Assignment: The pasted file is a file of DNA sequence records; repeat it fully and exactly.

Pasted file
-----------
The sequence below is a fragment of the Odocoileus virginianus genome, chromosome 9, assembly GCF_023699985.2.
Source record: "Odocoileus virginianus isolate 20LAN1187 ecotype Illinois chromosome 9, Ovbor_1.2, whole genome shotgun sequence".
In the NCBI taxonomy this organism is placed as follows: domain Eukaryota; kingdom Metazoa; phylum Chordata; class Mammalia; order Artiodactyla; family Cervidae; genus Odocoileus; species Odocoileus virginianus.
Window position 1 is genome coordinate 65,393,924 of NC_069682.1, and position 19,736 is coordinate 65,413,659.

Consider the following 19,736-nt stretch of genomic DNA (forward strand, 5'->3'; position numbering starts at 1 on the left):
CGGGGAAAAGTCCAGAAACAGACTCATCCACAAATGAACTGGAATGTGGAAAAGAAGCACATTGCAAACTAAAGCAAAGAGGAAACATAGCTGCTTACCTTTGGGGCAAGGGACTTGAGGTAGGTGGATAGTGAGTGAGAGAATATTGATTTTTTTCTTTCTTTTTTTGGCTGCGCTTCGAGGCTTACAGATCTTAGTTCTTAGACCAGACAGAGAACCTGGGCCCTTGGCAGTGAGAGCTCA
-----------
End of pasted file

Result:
The sequence below is a fragment of the Odocoileus virginianus genome, chromosome 9, assembly GCF_023699985.2.
Source record: "Odocoileus virginianus isolate 20LAN1187 ecotype Illinois chromosome 9, Ovbor_1.2, whole genome shotgun sequence".
In the NCBI taxonomy this organism is placed as follows: domain Eukaryota; kingdom Metazoa; phylum Chordata; class Mammalia; order Artiodactyla; family Cervidae; genus Odocoileus; species Odocoileus virginianus.
Window position 1 is genome coordinate 65,393,924 of NC_069682.1, and position 19,736 is coordinate 65,413,659.

Consider the following 19,736-nt stretch of genomic DNA (forward strand, 5'->3'; position numbering starts at 1 on the left):
CGGGGAAAAGTCCAGAAACAGACTCATCCACAAATGAACTGGAATGTGGAAAAGAAGCACATTGCAAACTAAAGCAAAGAGGAAACATAGCTGCTTACCTTTGGGGCAAGGGACTTGAGGTAGGTGGATAGTGAGTGAGAGAATATTGATTTTTTTCTTTCTTTTTTTGGCTGCGCTTCGAGGCTTACAGATCTTAGTTCTTAGACCAGACAGAGAACCTGGGCCCTTGGCAGTGAGAGCTCA